Contrast and color seize our attention. Most especially now. Amazing how much the winds enjoy oak leaves.




Seeds line the stem of a plant I don’t recall.
The long stem leans at an angle that
will plunk its seeds to soil when
snow melts and softens earth.
Each long seed wears a husk that ends
in three curling points, a jester’s cap,
but the bells just jingle inside me, until
the warming when the lucky seeds
that escape the teeth of mouse and vole
will thread a white rootling down and up
a stem of new green that will catch the eye
as a jingle catches ears.
Spring will ring fools in us all,
our puddle love, our goofy smiles.

This stem looks to be a grass, judging from the seed. The seed-shape is excellent, the faint burgundy fine against snow. The whole arrangement is unassuming but subtly marvelous, like most aspects of Earth seen close in good light.



A ghost leaf rests on snow.
It grew to ferry down through air
two round basswood seeds.
One globe is still attached,
black against snow.
Its mother flowers yellow sung
and magnetized the hum of bees.
Now the living seed rests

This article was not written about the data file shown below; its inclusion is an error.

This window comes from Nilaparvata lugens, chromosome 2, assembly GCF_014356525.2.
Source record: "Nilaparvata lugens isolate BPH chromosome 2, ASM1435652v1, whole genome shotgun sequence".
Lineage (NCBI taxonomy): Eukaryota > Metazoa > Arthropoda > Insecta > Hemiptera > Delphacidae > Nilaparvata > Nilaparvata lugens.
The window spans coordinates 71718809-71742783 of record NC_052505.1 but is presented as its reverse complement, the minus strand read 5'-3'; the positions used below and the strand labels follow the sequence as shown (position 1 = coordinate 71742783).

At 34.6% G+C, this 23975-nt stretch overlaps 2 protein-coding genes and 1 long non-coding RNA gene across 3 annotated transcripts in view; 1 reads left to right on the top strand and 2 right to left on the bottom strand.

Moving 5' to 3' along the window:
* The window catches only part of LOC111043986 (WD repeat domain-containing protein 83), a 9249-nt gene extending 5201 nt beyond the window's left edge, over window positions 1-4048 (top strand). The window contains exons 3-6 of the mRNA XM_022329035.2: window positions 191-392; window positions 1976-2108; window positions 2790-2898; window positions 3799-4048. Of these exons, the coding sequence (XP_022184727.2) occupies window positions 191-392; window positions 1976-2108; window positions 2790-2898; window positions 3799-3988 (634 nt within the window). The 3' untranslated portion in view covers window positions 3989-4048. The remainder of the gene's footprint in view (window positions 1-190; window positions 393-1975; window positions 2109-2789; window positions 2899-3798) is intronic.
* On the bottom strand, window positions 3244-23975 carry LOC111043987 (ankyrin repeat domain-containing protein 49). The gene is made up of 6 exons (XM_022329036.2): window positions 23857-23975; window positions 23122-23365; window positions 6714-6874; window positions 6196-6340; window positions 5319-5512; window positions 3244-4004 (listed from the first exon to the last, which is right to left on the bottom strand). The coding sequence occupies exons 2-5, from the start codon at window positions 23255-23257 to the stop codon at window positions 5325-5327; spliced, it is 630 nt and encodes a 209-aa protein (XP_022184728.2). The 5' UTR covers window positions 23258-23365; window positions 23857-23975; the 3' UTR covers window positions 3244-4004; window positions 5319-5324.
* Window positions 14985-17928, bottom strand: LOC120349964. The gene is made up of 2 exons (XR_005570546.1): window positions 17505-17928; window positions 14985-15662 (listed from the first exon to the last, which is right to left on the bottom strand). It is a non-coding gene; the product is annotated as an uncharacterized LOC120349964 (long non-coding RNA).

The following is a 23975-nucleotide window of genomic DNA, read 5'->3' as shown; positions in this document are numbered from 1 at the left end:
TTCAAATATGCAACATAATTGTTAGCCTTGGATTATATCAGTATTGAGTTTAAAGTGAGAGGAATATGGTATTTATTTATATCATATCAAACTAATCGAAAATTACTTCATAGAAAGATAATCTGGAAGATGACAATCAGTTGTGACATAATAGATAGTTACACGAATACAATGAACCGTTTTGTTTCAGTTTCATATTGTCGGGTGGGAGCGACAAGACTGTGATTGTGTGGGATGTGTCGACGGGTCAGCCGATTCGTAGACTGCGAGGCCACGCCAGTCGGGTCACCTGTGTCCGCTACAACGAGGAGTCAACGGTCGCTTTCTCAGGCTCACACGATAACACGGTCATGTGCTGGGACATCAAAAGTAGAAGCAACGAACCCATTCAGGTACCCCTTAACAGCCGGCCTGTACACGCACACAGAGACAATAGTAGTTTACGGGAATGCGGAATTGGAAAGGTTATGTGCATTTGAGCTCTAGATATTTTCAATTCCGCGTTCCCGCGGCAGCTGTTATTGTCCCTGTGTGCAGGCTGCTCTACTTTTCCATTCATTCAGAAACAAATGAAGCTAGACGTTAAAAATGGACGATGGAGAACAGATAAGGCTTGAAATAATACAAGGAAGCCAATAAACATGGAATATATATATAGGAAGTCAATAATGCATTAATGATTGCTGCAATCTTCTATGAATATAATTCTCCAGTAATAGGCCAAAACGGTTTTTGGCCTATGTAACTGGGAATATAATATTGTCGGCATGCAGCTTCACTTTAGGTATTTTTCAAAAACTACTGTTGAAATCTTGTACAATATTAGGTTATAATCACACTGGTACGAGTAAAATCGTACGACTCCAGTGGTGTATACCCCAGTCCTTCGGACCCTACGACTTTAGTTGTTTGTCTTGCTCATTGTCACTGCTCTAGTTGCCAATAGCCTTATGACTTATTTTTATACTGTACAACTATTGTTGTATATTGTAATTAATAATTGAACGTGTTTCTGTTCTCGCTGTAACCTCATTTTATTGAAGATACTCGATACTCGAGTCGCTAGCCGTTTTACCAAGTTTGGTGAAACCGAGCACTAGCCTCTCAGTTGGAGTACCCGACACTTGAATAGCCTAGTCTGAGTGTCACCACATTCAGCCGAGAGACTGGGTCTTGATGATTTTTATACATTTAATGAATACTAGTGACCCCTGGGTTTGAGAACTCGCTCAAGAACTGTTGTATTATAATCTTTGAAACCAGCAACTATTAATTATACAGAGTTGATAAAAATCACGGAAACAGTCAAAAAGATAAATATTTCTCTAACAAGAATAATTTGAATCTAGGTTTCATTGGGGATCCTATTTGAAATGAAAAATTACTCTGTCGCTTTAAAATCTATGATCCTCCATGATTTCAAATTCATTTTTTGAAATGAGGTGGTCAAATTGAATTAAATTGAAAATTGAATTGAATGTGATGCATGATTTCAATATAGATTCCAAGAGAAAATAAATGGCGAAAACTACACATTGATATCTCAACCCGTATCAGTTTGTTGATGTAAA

above dormant soil, next to
its translucent sail that reveals
a map of veins dark branching
down to capillaries that sap
seeped through to feed
the growth of seeds.

This floral leaf was always pale,
a flag to beckon moths at night
as flower scent calls daytime bees.
It grew and fed the flower clusters
that became fruits with several seeds.
Relict this leaf, and skeletal,
but revenant it carries still its seed

The seeds of basswood (linden) are dispersed slowly throughout fall and winter.



The fire of sumac berry
has hollowed winter,
with its red
has melted snow away,
cracked winter’s chest
and become its new
insistent heart.
 Hurry up, please, it’s time.



Catkins already wear their first guise,
plush animals push bud scales aside.
Buds begin to insist, carry
their charge of imminence with
colors bright as cheeks
of children’s laughter.